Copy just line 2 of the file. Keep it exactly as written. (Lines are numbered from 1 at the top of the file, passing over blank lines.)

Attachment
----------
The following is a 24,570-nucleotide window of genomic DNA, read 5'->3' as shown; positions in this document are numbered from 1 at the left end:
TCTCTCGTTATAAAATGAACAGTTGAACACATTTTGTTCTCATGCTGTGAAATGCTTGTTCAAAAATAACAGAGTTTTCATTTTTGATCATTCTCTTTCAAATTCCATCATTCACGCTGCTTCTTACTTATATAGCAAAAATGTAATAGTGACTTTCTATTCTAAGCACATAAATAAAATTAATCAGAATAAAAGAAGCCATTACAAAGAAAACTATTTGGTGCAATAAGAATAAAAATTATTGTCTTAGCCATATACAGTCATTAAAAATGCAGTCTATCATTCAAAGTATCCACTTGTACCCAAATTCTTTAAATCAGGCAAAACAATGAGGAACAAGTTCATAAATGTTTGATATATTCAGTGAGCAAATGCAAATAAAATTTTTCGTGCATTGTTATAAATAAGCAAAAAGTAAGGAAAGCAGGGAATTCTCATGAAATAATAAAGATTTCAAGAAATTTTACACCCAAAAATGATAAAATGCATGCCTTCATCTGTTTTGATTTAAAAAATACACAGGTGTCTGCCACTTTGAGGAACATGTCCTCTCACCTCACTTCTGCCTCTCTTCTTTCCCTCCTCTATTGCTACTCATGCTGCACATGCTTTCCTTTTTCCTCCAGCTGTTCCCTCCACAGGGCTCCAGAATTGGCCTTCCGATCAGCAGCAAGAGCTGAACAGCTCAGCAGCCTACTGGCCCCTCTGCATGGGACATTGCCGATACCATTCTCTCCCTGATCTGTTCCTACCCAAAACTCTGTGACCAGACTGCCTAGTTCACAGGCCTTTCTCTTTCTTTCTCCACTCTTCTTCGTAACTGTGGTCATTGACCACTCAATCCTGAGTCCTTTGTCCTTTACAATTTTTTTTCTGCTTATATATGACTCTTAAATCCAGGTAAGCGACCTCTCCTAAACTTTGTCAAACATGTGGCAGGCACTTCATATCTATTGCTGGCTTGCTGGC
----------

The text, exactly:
TCTCTCGTTATAAAATGAACAGTTGAACACATTTTGTTCTCATGCTGTGAAATGCTTGTTCAAAAATAACAGAGTTTTCATTTTTGATCATTCTCTTTCAAATTCCATCATTCACGCTGCTTCTTACTTATATAGCAAAAATGTAATAGTGACTTTCTATTCTAAGCACATAAATAAAATTAATCAGAATAAAAGAAGCCATTACAAAGAAAACTATTTGGTGCAATAAGAATAAAAATTATTGTCTTAGCCATATACAGTCATTAAAAATGCAGTCTATCATTCAAAGTATCCACTTGTACCCAAATTCTTTAAATCAGGCAAAACAATGAGGAACAAGTTCATAAATGTTTGATATATTCAGTGAGCAAATGCAAATAAAATTTTTCGTGCATTGTTATAAATAAGCAAAAAGTAAGGAAAGCAGGGAATTCTCATGAAATAATAAAGATTTCAAGAAATTTTACACCCAAAAATGATAAAATGCATGCCTTCATCTGTTTTGATTTAAAAAATACACAGGTGTCTGCCACTTTGAGGAACATGTCCTCTCACCTCACTTCTGCCTCTCTTCTTTCCCTCCTCTATTGCTACTCATGCTGCACATGCTTTCCTTTTTCCTCCAGCTGTTCCCTCCACAGGGCTCCAGAATTGGCCTTCCGATCAGCAGCAAGAGCTGAACAGCTCAGCAGCCTACTGGCCCCTCTGCATGGGACATTGCCGATACCATTCTCTCCCTGATCTGTTCCTACCCAAAACTCTGTGACCAGACTGCCTAGTTCACAGGCCTTTCTCTTTCTTTCTCCACTCTTCTTCGTAACTGTGGTCATTGACCACTCAATCCTGAGTCCTTTGTCCTTTACAATTTTTTTTCTGCTTATATATGACTCTTAAATCCAGGTAAGCGACCTCTCCTAAACTTTGTCAAACATGTGGCAGGCACTTCATATCTATTGCTGGCTTGCTGGC